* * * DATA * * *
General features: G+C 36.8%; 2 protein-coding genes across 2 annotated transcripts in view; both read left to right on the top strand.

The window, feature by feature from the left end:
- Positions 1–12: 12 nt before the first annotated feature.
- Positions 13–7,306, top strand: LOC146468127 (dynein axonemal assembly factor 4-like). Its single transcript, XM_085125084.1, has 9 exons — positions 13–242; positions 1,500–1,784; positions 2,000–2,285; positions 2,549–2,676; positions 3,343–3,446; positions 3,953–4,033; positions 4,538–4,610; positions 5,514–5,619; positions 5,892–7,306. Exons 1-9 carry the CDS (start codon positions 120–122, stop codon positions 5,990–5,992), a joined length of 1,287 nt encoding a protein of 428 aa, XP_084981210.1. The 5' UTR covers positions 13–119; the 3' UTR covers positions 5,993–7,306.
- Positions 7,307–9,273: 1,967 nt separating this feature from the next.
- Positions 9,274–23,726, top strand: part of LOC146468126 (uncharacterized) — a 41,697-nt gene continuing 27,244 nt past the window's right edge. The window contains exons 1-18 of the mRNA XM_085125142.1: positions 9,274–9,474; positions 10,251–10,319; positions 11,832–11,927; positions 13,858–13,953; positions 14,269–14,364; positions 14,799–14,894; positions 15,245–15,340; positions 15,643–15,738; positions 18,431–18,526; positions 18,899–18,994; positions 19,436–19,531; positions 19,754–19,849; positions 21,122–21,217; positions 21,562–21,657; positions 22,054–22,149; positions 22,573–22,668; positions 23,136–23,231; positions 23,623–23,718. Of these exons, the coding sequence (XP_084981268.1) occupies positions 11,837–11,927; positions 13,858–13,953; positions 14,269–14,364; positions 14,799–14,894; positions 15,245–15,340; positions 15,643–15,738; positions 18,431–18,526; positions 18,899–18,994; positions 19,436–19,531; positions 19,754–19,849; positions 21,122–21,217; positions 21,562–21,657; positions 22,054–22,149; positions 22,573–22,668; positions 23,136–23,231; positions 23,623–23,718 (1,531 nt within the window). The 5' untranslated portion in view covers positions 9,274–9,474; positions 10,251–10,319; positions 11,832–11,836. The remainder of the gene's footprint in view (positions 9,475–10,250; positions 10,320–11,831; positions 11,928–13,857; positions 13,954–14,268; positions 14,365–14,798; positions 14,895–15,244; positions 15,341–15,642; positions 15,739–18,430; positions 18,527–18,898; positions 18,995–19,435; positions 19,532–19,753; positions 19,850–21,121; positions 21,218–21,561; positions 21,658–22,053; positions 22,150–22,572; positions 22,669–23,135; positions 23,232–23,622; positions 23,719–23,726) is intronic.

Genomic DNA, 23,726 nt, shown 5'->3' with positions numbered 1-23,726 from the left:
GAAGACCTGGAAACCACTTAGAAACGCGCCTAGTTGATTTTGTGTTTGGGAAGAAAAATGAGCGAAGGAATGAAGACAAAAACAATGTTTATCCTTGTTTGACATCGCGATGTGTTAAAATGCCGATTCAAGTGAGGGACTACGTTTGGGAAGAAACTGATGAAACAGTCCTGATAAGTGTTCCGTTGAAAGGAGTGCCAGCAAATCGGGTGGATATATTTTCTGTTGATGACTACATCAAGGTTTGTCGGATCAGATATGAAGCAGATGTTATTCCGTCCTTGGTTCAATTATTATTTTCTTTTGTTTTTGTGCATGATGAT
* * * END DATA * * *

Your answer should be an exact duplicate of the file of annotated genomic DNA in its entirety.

General features: G+C 36.8%; 2 protein-coding genes across 2 annotated transcripts in view; both read left to right on the top strand.

The window, feature by feature from the left end:
- Positions 1–12: 12 nt before the first annotated feature.
- Positions 13–7,306, top strand: LOC146468127 (dynein axonemal assembly factor 4-like). Its single transcript, XM_085125084.1, has 9 exons — positions 13–242; positions 1,500–1,784; positions 2,000–2,285; positions 2,549–2,676; positions 3,343–3,446; positions 3,953–4,033; positions 4,538–4,610; positions 5,514–5,619; positions 5,892–7,306. Exons 1-9 carry the CDS (start codon positions 120–122, stop codon positions 5,990–5,992), a joined length of 1,287 nt encoding a protein of 428 aa, XP_084981210.1. The 5' UTR covers positions 13–119; the 3' UTR covers positions 5,993–7,306.
- Positions 7,307–9,273: 1,967 nt separating this feature from the next.
- Positions 9,274–23,726, top strand: part of LOC146468126 (uncharacterized) — a 41,697-nt gene continuing 27,244 nt past the window's right edge. The window contains exons 1-18 of the mRNA XM_085125142.1: positions 9,274–9,474; positions 10,251–10,319; positions 11,832–11,927; positions 13,858–13,953; positions 14,269–14,364; positions 14,799–14,894; positions 15,245–15,340; positions 15,643–15,738; positions 18,431–18,526; positions 18,899–18,994; positions 19,436–19,531; positions 19,754–19,849; positions 21,122–21,217; positions 21,562–21,657; positions 22,054–22,149; positions 22,573–22,668; positions 23,136–23,231; positions 23,623–23,718. Of these exons, the coding sequence (XP_084981268.1) occupies positions 11,837–11,927; positions 13,858–13,953; positions 14,269–14,364; positions 14,799–14,894; positions 15,245–15,340; positions 15,643–15,738; positions 18,431–18,526; positions 18,899–18,994; positions 19,436–19,531; positions 19,754–19,849; positions 21,122–21,217; positions 21,562–21,657; positions 22,054–22,149; positions 22,573–22,668; positions 23,136–23,231; positions 23,623–23,718 (1,531 nt within the window). The 5' untranslated portion in view covers positions 9,274–9,474; positions 10,251–10,319; positions 11,832–11,836. The remainder of the gene's footprint in view (positions 9,475–10,250; positions 10,320–11,831; positions 11,928–13,857; positions 13,954–14,268; positions 14,365–14,798; positions 14,895–15,244; positions 15,341–15,642; positions 15,739–18,430; positions 18,527–18,898; positions 18,995–19,435; positions 19,532–19,753; positions 19,850–21,121; positions 21,218–21,561; positions 21,658–22,053; positions 22,150–22,572; positions 22,669–23,135; positions 23,232–23,622; positions 23,719–23,726) is intronic.

Genomic DNA, 23,726 nt, shown 5'->3' with positions numbered 1-23,726 from the left:
GAAGACCTGGAAACCACTTAGAAACGCGCCTAGTTGATTTTGTGTTTGGGAAGAAAAATGAGCGAAGGAATGAAGACAAAAACAATGTTTATCCTTGTTTGACATCGCGATGTGTTAAAATGCCGATTCAAGTGAGGGACTACGTTTGGGAAGAAACTGATGAAACAGTCCTGATAAGTGTTCCGTTGAAAGGAGTGCCAGCAAATCGGGTGGATATATTTTCTGTTGATGACTACATCAAGGTTTGTCGGATCAGATATGAAGCAGATGTTATTCCGTCCTTGGTTCAATTATTATTTTCTTTTGTTTTTGTGCATGATGAT